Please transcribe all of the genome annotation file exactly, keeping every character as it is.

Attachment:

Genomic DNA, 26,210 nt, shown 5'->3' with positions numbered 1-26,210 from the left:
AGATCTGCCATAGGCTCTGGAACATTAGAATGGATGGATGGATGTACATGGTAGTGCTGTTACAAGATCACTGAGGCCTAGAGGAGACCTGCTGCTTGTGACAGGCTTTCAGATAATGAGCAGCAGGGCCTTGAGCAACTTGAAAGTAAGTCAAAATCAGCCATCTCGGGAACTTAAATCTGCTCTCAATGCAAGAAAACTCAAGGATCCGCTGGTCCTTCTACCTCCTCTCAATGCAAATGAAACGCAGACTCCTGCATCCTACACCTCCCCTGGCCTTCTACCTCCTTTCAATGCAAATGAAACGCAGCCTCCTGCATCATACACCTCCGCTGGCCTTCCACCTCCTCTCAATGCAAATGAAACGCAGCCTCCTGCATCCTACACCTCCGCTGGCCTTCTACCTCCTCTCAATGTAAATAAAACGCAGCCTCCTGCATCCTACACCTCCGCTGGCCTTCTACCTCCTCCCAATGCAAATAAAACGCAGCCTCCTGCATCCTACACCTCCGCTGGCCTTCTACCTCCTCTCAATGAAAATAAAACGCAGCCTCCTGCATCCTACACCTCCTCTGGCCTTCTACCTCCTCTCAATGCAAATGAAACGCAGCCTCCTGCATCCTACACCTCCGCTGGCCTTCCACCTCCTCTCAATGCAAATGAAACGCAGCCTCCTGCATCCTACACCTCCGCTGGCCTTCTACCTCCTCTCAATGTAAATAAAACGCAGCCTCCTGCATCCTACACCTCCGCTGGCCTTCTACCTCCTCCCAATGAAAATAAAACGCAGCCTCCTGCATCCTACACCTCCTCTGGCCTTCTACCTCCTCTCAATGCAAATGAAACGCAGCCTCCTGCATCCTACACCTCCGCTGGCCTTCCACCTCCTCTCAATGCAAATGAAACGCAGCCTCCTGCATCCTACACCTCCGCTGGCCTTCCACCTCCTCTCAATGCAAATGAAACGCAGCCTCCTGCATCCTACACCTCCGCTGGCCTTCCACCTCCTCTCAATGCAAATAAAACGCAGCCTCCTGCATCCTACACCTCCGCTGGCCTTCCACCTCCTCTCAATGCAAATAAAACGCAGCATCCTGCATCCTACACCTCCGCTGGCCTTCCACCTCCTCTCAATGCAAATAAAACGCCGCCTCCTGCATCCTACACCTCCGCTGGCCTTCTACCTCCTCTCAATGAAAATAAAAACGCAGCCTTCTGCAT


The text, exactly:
Genomic DNA, 26,210 nt, shown 5'->3' with positions numbered 1-26,210 from the left:
AGATCTGCCATAGGCTCTGGAACATTAGAATGGATGGATGGATGTACATGGTAGTGCTGTTACAAGATCACTGAGGCCTAGAGGAGACCTGCTGCTTGTGACAGGCTTTCAGATAATGAGCAGCAGGGCCTTGAGCAACTTGAAAGTAAGTCAAAATCAGCCATCTCGGGAACTTAAATCTGCTCTCAATGCAAGAAAACTCAAGGATCCGCTGGTCCTTCTACCTCCTCTCAATGCAAATGAAACGCAGACTCCTGCATCCTACACCTCCCCTGGCCTTCTACCTCCTTTCAATGCAAATGAAACGCAGCCTCCTGCATCATACACCTCCGCTGGCCTTCCACCTCCTCTCAATGCAAATGAAACGCAGCCTCCTGCATCCTACACCTCCGCTGGCCTTCTACCTCCTCTCAATGTAAATAAAACGCAGCCTCCTGCATCCTACACCTCCGCTGGCCTTCTACCTCCTCCCAATGCAAATAAAACGCAGCCTCCTGCATCCTACACCTCCGCTGGCCTTCTACCTCCTCTCAATGAAAATAAAACGCAGCCTCCTGCATCCTACACCTCCTCTGGCCTTCTACCTCCTCTCAATGCAAATGAAACGCAGCCTCCTGCATCCTACACCTCCGCTGGCCTTCCACCTCCTCTCAATGCAAATGAAACGCAGCCTCCTGCATCCTACACCTCCGCTGGCCTTCTACCTCCTCTCAATGTAAATAAAACGCAGCCTCCTGCATCCTACACCTCCGCTGGCCTTCTACCTCCTCCCAATGAAAATAAAACGCAGCCTCCTGCATCCTACACCTCCTCTGGCCTTCTACCTCCTCTCAATGCAAATGAAACGCAGCCTCCTGCATCCTACACCTCCGCTGGCCTTCCACCTCCTCTCAATGCAAATGAAACGCAGCCTCCTGCATCCTACACCTCCGCTGGCCTTCCACCTCCTCTCAATGCAAATGAAACGCAGCCTCCTGCATCCTACACCTCCGCTGGCCTTCCACCTCCTCTCAATGCAAATAAAACGCAGCCTCCTGCATCCTACACCTCCGCTGGCCTTCCACCTCCTCTCAATGCAAATAAAACGCAGCATCCTGCATCCTACACCTCCGCTGGCCTTCCACCTCCTCTCAATGCAAATAAAACGCCGCCTCCTGCATCCTACACCTCCGCTGGCCTTCTACCTCCTCTCAATGAAAATAAAAACGCAGCCTTCTGCAT